Macbook getting MUY CALIENTE!

Discussion in 'MacBook' started by vhernandez7, Jun 10, 2012.

  1. vhernandez7 macrumors newbie

    Apr 30, 2012
    San Antonio, Texas
    I've had my 13" Macbook(2009) for about a year now(I bought it from Best Buy for REAL CHEAP) and noticed that it gets pretty hot. I mean, it doesn't burn my fingers off, but on a scale of 1-10, I'd say it's at an 8. All I do is watch videos, listen to music, browse the net for an hour or so, but nothing major. I was thinking of reapplying the thermal paste and cleaning the CPU fan since I have some Arctic Silver 5 lying around and I'm pretty tech savvy. Any ideas?
  2. tom vilsack macrumors 68000

    tom vilsack

    Nov 20, 2010
    ladner cdn
  3. GGJstudios macrumors Westmere


    May 16, 2008
    Your Mac is not overheating. The Intel processors used in Macs are designed to automatically shut down to prevent damage if they truly overheat. CPU Tjmax = 105C, GPU Tjmax = 100C on i3, i5, i7 processors. (Source: Intel) If you're not already using it, iStat Pro will give you accurate readings of your temps and fan speeds, among other things.

    Unless there is a rare defect in a Mac, most temps are well within the normal operating range, considering the workload being put on it. Websites with Flash content, games and other multimedia apps will put higher demand on the CPU/GPU, generating more heat. This is normal. If you're constantly putting high demands on your system, such as gaming or other multimedia tasks, expect temps to rise and fans to spin up accordingly. It's just your Mac doing its job to maintain temps within the normal range.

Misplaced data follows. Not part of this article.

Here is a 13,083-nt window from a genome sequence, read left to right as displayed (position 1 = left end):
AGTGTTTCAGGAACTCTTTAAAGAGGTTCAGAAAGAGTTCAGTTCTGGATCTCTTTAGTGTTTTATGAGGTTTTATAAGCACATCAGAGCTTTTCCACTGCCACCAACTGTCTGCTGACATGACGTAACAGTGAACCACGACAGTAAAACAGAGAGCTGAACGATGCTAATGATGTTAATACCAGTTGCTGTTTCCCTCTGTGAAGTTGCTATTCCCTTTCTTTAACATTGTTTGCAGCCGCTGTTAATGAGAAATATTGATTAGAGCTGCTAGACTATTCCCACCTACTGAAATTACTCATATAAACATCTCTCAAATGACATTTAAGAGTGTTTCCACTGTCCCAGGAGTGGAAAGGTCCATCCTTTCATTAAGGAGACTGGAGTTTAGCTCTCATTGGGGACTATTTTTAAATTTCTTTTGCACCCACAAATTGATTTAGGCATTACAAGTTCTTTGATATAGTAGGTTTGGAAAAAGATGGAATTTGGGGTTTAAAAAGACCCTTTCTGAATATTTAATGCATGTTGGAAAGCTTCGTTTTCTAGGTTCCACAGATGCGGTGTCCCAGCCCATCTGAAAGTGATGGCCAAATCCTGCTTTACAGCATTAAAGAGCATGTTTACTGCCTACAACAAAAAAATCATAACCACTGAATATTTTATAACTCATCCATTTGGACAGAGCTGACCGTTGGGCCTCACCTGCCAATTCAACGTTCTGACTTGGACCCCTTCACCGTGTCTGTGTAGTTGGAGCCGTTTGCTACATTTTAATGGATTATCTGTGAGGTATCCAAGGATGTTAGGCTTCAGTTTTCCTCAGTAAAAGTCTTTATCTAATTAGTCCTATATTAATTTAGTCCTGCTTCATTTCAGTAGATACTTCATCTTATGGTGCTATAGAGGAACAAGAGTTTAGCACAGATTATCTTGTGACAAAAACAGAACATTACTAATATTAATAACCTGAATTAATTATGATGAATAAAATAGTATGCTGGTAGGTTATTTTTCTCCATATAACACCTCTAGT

It is also quite normal for your Mac to become extremely hot to the touch during intensive operations. The aluminum body transfers heat more effectively than other materials used in computer casings, so you will feel the heat more. This doesn't indicate that it's overheating and will not harm the computer to be hot to the touch.

    Your fans are always on when your Mac is on, spinning at a minimum of 2000 rpm (for MBPs) or 1800 rpm (for MBAs, MBs and minis). iMacs have 3 fans with minimum speeds in the 800-1200 range. They will spin faster as needed to keep temps at a safe level. If they're spinning up without increased heat, try resetting the SMC. (PRAM/NVRAM has nothing to do with these issues, so resetting it will not help.)

    The intake and exhaust vents are in the back of the computer near the hinge on all Mac notebooks. The iMac vent is a slot on the back near the top of the computer. Make sure the vents remain unblocked to allow your computer to perform at its best.

    Learn about the fans in your Mac
    Apple Portables: Operating temperature

    For Flash-related issues:
  4. vhernandez7, Jun 10, 2012
    Last edited by a moderator: Jun 10, 2012

    vhernandez7 thread starter macrumors newbie

    Apr 30, 2012
    San Antonio, Texas
    Thank for the information!

    Thank you both for the information! I just finished up re-applying thermal paste(ARCTIC SILVER 5) on the CPU & GPU and WOW! It made a nice difference. I will say that the heating issue has lowered. I also downloaded the app to check your temperatures accurately to see the difference.

    BEFORE - Look at how it's gunked on there (thanks Geek Squad Service Center)

  5. wordoflife macrumors 604


    Jul 6, 2009
    Heh, that's nothing. My laptop can easily hit 80°C. Nice work though. I'm too scared to go that far into my laptop while the warranty is active.

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